Nikki sits down and asks for the page-eight rundown. That's the province of gossip columnist Hildy Baker, and it's time to brace yourselves for Lili Taylor's longest line in the entire episode. "Stripper-turned-wheelchair jockey gets $450 million. Quote-unquote, 'I'm so happy,' sobbed the grieving bimbo," Hildy reads. Subtle swipe at Anna Nicole Smith, Lili, but be careful about insulting creatures of Satan. I hear one of her breasts personally doubled our gasoline prices and the other is responsible for such terrors as nutrition-information labels and Cop Rock. The sports editor spouts something about the Mets and a strip-club barroom brawl. The camera pans around the table to an open newspaper, from which Tom Conti's voice drifts. "Hapless Hurlers in Topless Bar," Conti lobs at the editor in thick brogue. Everyone giggles. He's Si Beekman, he's short, and he's the most hands-on newspaper publisher ever. Usually, they don't bother with editorial decisions. The Metro editor says something about the insect count in the city, Brooke makes a biblical reference, and Lili snags her second line. "Call Sting," she grins. "He's always good for an ecological Armageddon kind of quote." And the pop-culture quips are flying. "Mrs. Benton?" Nikki says, addressing Brooke. Ordinarily, calling her "Mrs. Benton" would send Brooke into such a fierce tizzy that her breastbone would snap, but Plot Exposition planned ahead and slipped valium into Brooke's morning coffee. She's got a story about rats in four-star kitchens, to which Si cracks, "Waiter, there's bubonic plague in my soup!"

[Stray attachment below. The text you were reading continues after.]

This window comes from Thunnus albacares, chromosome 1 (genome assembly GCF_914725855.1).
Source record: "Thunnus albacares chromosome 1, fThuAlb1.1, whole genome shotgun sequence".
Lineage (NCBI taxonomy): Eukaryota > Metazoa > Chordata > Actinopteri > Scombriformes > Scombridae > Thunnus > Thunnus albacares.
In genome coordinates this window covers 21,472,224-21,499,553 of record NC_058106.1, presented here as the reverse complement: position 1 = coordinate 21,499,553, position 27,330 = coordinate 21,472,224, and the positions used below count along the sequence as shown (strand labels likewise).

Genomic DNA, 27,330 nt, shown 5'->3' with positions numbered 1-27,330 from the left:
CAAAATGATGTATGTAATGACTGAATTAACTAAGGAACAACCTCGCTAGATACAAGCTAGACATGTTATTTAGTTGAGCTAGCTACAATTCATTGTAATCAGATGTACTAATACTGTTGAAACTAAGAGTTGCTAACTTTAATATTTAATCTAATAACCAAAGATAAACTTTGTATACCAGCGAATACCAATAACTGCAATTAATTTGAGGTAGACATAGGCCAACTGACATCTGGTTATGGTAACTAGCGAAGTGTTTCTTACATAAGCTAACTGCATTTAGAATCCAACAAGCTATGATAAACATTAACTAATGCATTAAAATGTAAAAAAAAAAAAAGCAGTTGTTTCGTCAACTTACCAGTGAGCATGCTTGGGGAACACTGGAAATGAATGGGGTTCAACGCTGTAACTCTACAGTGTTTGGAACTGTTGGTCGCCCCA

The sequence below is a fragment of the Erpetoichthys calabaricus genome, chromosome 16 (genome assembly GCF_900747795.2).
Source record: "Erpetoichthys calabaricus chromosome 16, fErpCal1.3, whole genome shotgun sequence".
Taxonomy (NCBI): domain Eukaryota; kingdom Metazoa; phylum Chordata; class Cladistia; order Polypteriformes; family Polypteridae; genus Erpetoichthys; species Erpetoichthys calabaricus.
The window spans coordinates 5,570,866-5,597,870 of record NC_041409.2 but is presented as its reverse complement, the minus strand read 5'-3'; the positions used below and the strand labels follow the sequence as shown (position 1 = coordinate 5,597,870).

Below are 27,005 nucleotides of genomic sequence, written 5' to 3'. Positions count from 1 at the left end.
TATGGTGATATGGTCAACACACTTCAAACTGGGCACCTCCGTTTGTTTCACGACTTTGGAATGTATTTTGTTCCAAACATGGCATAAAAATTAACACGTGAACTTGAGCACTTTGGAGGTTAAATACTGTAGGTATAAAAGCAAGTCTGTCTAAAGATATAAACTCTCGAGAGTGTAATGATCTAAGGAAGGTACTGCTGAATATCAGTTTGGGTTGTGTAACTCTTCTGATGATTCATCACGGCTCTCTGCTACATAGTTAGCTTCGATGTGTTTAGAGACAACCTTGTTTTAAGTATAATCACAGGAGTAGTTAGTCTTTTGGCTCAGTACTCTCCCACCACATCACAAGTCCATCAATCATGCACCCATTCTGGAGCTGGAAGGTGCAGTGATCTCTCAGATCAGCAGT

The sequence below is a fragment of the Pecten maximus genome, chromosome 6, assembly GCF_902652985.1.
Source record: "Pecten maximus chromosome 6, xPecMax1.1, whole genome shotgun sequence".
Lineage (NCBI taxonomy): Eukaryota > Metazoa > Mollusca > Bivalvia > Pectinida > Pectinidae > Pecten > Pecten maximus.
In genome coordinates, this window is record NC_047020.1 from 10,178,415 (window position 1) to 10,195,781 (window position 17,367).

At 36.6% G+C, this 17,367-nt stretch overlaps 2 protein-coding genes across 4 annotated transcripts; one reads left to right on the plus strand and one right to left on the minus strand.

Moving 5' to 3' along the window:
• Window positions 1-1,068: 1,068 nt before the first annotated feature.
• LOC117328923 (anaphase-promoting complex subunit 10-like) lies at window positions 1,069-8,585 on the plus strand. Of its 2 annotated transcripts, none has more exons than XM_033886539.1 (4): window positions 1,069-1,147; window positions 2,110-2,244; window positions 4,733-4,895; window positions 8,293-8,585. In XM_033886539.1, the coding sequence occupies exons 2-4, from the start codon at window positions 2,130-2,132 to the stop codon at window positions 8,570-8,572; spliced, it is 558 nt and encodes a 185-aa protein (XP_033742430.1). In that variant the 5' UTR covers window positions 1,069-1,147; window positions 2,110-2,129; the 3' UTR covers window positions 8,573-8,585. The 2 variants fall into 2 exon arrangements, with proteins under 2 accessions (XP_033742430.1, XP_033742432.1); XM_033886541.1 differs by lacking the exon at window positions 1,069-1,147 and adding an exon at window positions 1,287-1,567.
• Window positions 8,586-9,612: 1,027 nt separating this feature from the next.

Again, the crowd goes wild, but only because he signs the paychecks in this place. I'm waiting for more than one story per editor, but in a hick burg like New York, there must not be much news to debate and cover. Nikki tags for the front page either the rat story or another piece about metal pollution at a New Jersey school. "Toxic Tots," suggests Si, but he rejects it as the lead story, preferring the Chicago fast-food shooting despite Nikki's protest that such things aren't of local interest. "It's the archetypal American nightmare," Si argues. "Violent death in a clean, well-lit place. Didn't Benton get a Pulitzer for something like that?" Just updating the medal count: that's three references to Wallace's award, two pop-culture quips and zero attempt to flesh out any supporting players beyond Brooke's marital status. I guess they figure Wallace alone has enough flesh for everyone.